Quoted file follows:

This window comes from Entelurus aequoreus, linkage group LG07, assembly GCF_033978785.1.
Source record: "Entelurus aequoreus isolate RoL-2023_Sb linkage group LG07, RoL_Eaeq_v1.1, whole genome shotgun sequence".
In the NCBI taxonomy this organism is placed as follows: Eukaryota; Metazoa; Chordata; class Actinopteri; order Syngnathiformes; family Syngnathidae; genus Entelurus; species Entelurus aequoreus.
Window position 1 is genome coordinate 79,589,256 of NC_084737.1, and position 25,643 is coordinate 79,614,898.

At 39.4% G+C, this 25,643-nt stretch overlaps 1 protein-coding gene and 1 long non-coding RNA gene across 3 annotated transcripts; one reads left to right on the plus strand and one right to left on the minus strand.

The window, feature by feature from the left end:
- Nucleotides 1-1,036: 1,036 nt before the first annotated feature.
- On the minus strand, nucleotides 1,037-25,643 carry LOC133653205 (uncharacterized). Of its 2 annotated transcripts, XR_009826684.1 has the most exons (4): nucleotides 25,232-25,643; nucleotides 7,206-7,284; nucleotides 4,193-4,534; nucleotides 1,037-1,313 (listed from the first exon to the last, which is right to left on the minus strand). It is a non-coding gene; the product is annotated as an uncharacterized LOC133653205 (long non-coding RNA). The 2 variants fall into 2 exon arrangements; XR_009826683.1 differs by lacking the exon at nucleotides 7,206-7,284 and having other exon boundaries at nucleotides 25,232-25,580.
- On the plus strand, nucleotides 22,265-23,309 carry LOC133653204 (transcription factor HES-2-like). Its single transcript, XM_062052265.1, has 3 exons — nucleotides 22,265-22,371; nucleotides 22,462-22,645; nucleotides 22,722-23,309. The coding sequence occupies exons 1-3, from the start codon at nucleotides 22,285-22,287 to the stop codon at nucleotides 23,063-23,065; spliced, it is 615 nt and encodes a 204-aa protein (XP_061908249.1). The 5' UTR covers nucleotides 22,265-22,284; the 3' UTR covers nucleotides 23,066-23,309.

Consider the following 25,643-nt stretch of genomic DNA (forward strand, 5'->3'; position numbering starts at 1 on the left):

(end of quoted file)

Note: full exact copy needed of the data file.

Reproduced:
This window comes from Entelurus aequoreus, linkage group LG07, assembly GCF_033978785.1.
Source record: "Entelurus aequoreus isolate RoL-2023_Sb linkage group LG07, RoL_Eaeq_v1.1, whole genome shotgun sequence".
In the NCBI taxonomy this organism is placed as follows: Eukaryota; Metazoa; Chordata; class Actinopteri; order Syngnathiformes; family Syngnathidae; genus Entelurus; species Entelurus aequoreus.
Window position 1 is genome coordinate 79,589,256 of NC_084737.1, and position 25,643 is coordinate 79,614,898.

At 39.4% G+C, this 25,643-nt stretch overlaps 1 protein-coding gene and 1 long non-coding RNA gene across 3 annotated transcripts; one reads left to right on the plus strand and one right to left on the minus strand.

The window, feature by feature from the left end:
- Nucleotides 1-1,036: 1,036 nt before the first annotated feature.
- On the minus strand, nucleotides 1,037-25,643 carry LOC133653205 (uncharacterized). Of its 2 annotated transcripts, XR_009826684.1 has the most exons (4): nucleotides 25,232-25,643; nucleotides 7,206-7,284; nucleotides 4,193-4,534; nucleotides 1,037-1,313 (listed from the first exon to the last, which is right to left on the minus strand). It is a non-coding gene; the product is annotated as an uncharacterized LOC133653205 (long non-coding RNA). The 2 variants fall into 2 exon arrangements; XR_009826683.1 differs by lacking the exon at nucleotides 7,206-7,284 and having other exon boundaries at nucleotides 25,232-25,580.
- On the plus strand, nucleotides 22,265-23,309 carry LOC133653204 (transcription factor HES-2-like). Its single transcript, XM_062052265.1, has 3 exons — nucleotides 22,265-22,371; nucleotides 22,462-22,645; nucleotides 22,722-23,309. The coding sequence occupies exons 1-3, from the start codon at nucleotides 22,285-22,287 to the stop codon at nucleotides 23,063-23,065; spliced, it is 615 nt and encodes a 204-aa protein (XP_061908249.1). The 5' UTR covers nucleotides 22,265-22,284; the 3' UTR covers nucleotides 23,066-23,309.

Consider the following 25,643-nt stretch of genomic DNA (forward strand, 5'->3'; position numbering starts at 1 on the left):